A Chinese online encyclopedia has closed down due to government pressure as China continues to crack down on Internet information it sees as dangerous, an international rights group said.
e-Wiki, a collaborative Internet encyclopedia modeled on the hugely successful Wikipedia, closed itself down late last month, Reporters Without Borders said in a statement received yesterday.
e-Wiki decided to close after it called Taiwan the "Republic of China" and posted information on James Lung (
"It is regrettable that government threats forced e-Wiki's editor to censor himself," Reporters Without Borders said. "We understand that he felt in danger in the current context, as the authorities have significantly stepped up their control over online publications."
A notice on e-Wiki's now otherwise non-functioning Web site appeared to confirm the media watchdog's assertions.
"We all aspire to freedom, but we live in the embrace of the motherland so we have to be subjected to relevant restraints and cannot cause trouble for others," the notice said. "e-Wiki has temporarily shut down and we apologize for the inconvenience."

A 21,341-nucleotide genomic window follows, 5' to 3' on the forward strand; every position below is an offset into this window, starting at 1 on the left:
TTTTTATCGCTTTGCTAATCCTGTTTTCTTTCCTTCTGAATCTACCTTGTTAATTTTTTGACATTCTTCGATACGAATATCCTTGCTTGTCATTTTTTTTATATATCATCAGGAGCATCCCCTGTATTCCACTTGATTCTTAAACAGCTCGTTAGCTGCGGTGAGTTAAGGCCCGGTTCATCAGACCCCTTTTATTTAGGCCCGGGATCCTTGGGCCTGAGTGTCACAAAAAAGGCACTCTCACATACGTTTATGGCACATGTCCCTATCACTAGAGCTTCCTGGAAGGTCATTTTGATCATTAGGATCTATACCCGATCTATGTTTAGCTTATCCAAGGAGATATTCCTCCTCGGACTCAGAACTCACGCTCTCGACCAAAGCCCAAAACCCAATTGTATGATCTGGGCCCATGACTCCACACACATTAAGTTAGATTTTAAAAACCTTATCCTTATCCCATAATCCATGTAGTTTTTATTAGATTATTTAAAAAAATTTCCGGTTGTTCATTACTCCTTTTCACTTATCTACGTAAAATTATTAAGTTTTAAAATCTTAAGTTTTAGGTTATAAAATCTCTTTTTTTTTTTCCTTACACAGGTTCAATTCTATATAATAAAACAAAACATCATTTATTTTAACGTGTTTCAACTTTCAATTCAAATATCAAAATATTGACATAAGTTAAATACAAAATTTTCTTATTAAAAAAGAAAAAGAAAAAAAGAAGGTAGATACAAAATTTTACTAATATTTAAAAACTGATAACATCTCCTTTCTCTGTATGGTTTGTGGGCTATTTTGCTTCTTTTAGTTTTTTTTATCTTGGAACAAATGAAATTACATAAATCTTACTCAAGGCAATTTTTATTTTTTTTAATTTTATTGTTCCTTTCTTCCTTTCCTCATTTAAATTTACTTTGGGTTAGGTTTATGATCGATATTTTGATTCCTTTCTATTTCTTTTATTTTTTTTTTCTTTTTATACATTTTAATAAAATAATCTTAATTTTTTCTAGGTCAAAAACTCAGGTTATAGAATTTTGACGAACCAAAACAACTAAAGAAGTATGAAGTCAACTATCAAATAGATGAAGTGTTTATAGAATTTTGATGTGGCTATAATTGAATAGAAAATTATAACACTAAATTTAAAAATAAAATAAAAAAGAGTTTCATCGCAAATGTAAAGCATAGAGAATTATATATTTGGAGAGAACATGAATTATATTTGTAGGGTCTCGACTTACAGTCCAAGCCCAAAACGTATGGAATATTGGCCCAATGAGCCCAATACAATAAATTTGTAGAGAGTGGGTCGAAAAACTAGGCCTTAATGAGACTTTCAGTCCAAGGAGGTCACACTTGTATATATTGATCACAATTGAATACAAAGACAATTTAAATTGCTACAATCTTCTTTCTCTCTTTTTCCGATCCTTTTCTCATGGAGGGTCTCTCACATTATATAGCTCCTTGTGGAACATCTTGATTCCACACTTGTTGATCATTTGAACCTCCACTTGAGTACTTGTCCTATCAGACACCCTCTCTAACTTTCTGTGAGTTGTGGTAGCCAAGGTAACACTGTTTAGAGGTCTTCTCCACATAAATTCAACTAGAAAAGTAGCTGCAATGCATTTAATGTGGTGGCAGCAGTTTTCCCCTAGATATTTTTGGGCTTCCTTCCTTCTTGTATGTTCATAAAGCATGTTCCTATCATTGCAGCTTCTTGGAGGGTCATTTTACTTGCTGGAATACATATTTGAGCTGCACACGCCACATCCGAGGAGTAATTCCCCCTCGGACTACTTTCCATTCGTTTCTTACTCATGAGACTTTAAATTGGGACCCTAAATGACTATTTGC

Wikipedia has been blocked in China since late last year, although a similar but heavily censored online encyclopedia was launched by popular Chinese Web portal Baidu this year.
The Chinese-language version of Wikipedia, which relies on voluntary users and contributors, was enjoying soaring popularity until Beijing blocked access to the site.
The government maintains a tight grip over information flow on the Internet, fearing it could sow the seeds of thoughts and ideas it regards as dangerous.
Reporters Without Borders ranks China 159th on a list of 167 countries in its global press freedom index and describes the Chinese government as an "enemy" of the Internet.